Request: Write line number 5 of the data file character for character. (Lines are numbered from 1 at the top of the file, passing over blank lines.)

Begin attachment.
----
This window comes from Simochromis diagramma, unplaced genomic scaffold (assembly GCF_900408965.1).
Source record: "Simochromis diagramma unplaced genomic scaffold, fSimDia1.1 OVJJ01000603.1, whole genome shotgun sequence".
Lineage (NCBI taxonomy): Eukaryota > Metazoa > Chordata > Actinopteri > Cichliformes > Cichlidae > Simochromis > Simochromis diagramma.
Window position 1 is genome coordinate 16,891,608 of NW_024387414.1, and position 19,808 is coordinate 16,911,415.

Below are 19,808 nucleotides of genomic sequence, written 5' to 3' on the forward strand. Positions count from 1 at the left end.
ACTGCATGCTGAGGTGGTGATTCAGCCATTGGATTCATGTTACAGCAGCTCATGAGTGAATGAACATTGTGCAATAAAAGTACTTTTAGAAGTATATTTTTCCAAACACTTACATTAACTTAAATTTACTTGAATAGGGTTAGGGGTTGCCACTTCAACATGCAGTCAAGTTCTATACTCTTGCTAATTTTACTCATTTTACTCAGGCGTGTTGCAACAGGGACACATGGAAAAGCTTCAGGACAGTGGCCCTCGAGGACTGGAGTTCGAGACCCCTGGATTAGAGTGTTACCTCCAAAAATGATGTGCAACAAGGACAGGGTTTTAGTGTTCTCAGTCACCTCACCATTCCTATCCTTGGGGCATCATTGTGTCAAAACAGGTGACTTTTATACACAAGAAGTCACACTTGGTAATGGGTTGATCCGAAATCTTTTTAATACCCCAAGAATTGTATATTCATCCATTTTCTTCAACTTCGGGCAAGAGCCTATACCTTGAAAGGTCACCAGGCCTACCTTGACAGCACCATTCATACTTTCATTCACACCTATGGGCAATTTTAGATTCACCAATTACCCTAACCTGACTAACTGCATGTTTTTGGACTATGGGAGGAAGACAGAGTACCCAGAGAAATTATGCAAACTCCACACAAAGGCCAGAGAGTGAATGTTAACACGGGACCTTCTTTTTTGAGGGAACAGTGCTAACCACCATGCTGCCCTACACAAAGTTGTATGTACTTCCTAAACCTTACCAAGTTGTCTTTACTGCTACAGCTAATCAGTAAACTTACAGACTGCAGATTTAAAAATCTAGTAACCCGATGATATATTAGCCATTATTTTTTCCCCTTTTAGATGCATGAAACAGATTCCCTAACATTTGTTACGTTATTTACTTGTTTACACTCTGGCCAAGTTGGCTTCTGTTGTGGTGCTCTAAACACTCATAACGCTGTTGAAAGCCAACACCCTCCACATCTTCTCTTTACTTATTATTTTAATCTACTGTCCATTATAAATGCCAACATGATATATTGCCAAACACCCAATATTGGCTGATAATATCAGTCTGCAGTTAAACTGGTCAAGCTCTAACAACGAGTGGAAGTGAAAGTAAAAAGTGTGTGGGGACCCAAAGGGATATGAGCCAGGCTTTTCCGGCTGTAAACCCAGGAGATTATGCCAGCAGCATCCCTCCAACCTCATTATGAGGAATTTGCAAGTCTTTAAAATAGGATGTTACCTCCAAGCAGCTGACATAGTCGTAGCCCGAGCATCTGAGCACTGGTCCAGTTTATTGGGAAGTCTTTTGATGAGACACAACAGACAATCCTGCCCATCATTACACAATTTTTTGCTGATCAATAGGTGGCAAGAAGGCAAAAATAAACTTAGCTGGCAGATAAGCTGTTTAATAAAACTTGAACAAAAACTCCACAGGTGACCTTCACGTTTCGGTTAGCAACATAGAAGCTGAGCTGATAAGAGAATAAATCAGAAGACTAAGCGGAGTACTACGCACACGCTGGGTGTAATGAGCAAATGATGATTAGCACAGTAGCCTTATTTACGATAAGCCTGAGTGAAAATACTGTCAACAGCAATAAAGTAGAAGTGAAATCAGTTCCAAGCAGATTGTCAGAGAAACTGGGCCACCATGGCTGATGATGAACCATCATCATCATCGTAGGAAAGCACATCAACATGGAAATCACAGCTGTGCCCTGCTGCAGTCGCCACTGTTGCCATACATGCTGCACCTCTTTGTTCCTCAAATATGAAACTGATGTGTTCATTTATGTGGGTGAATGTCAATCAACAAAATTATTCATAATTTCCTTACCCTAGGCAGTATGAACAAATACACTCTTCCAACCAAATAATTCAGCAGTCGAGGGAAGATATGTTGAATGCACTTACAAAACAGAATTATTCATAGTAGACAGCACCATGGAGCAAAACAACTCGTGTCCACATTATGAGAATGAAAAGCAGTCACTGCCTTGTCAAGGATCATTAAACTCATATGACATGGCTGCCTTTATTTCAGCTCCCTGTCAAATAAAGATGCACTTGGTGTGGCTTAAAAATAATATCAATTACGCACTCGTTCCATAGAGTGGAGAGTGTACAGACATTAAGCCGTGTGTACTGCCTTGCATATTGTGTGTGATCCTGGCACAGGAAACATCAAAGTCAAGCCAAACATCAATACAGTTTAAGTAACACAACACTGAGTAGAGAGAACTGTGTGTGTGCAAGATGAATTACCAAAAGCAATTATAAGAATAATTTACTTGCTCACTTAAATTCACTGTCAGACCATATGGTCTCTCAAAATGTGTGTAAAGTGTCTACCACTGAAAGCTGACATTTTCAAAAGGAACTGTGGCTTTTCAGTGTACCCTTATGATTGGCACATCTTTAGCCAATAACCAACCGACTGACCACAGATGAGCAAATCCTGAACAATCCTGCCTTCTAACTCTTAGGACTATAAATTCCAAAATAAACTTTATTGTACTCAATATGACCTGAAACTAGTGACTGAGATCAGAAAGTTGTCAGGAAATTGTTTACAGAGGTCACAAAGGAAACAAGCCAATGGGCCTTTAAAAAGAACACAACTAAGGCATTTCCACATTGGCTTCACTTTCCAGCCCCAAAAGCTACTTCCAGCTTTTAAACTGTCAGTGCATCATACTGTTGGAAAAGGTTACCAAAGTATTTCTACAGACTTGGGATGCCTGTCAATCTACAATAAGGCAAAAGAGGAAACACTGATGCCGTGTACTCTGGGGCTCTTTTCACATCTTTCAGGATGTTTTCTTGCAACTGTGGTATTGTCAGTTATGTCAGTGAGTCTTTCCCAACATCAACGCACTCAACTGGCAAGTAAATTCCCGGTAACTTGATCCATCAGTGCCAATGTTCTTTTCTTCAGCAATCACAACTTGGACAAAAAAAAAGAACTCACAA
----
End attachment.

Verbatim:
Below are 19,808 nucleotides of genomic sequence, written 5' to 3' on the forward strand. Positions count from 1 at the left end.